I picked up a photo book I had left at my mother's years ago entitled "David Bailey: Birth of the Cool." It was good seeing it again. Bailey certainly changed the way fashion photography worked. In the late 1950s and early 1960s, there was nobody hotter. But as he said, "Remember, the '60s really ended in '65. When you had Sammy Davis come to London, you knew the '60s was over. It became a theme-park. It wasn't real. It was all about money and manufacturing, and selling the American flag and the Union Jack as pop art symbols. There was no substance, really."
And for me, by and large, so was his innovative style. In 1966, a movie for which he was the inspiration, "Blow Up," was released. It was the movie that made me want to photograph. The reasons will probably be obvious. After that, however, Bailey's photographs became less innovative, more controlled. He was the first to use 35mm cameras for fashion work. He was a street photographer with models.
But increasingly, his style became his prison, and his photography became dominated by extreme closeups on plain backgrounds. Too much of it looked like this.
And so it goes. But when he was young and struggling, there was nothing like him. But you can't really trust my opinion. I believe I am enamored of a pre-Beatles world, that era encapsulated by "Mad Men." You know. . . the era we are supposed to hate.
It is pictured as an era of stark conformity, the birth of the 'burbs and their cookie cutter houses, of the Man in the Gray Flannel Suit. But it was more complex. Capote, so openly gay. Kerouac, the birth of the Beats. Warhol and the Factory. 8mm pornography. Wait. What? Rewind. How did that slip in?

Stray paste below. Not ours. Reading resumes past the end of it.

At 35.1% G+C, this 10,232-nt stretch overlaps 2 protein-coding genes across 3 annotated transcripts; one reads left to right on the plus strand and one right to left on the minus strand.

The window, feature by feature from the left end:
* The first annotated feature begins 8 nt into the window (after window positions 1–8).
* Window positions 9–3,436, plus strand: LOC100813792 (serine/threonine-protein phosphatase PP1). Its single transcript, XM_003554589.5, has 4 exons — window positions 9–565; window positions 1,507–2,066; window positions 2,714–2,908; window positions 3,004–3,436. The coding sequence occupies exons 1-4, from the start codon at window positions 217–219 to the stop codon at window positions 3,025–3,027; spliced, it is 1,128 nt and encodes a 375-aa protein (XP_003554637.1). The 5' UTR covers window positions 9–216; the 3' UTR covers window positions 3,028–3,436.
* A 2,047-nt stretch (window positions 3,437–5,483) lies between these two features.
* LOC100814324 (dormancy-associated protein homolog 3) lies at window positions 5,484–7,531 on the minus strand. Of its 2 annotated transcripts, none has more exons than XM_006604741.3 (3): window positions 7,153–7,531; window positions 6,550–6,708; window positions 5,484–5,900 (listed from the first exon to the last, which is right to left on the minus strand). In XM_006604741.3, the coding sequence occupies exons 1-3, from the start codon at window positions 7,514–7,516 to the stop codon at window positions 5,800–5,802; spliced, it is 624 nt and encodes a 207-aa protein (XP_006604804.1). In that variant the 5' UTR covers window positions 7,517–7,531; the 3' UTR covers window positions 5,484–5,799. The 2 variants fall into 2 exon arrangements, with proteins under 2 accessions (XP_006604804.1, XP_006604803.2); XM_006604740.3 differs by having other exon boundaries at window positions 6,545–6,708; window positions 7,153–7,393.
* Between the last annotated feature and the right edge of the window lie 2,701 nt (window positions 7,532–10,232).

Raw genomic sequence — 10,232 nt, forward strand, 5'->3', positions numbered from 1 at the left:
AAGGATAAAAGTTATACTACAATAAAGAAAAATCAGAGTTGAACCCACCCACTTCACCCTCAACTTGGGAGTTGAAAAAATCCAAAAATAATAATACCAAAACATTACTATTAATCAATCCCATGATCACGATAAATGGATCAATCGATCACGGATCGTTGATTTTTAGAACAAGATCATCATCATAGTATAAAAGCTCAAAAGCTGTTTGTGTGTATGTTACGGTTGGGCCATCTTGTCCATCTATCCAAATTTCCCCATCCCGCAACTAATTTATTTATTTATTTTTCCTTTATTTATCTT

But every rebellious innovation gets commodified. Every rebel gets coerced. Today, I read, Ikea has released its new it new LGBTQ themed line of sofas. It's a line. There's a theme. Just as Carnaby Street capitalized on the junkwear of hippies and Urban Outfitters on hipster attire. . . .
Hunter S. Thompson nailed it, even as Doonesbury cartooned him and made him a brand.
Nothing stays fresh forever. Not even in the fridge.
A last note. Cosby is Free! You see--you are not allowed to trick criminals into confessing. But man, prison must have been good for him. He went to trial a broken man, blind, barely able to walk, near death. He emerged under his own power, fist pumping the air. Free at last, free at last.
Trump, I think, needs to embrace him if he wants to show his true belief in diversity.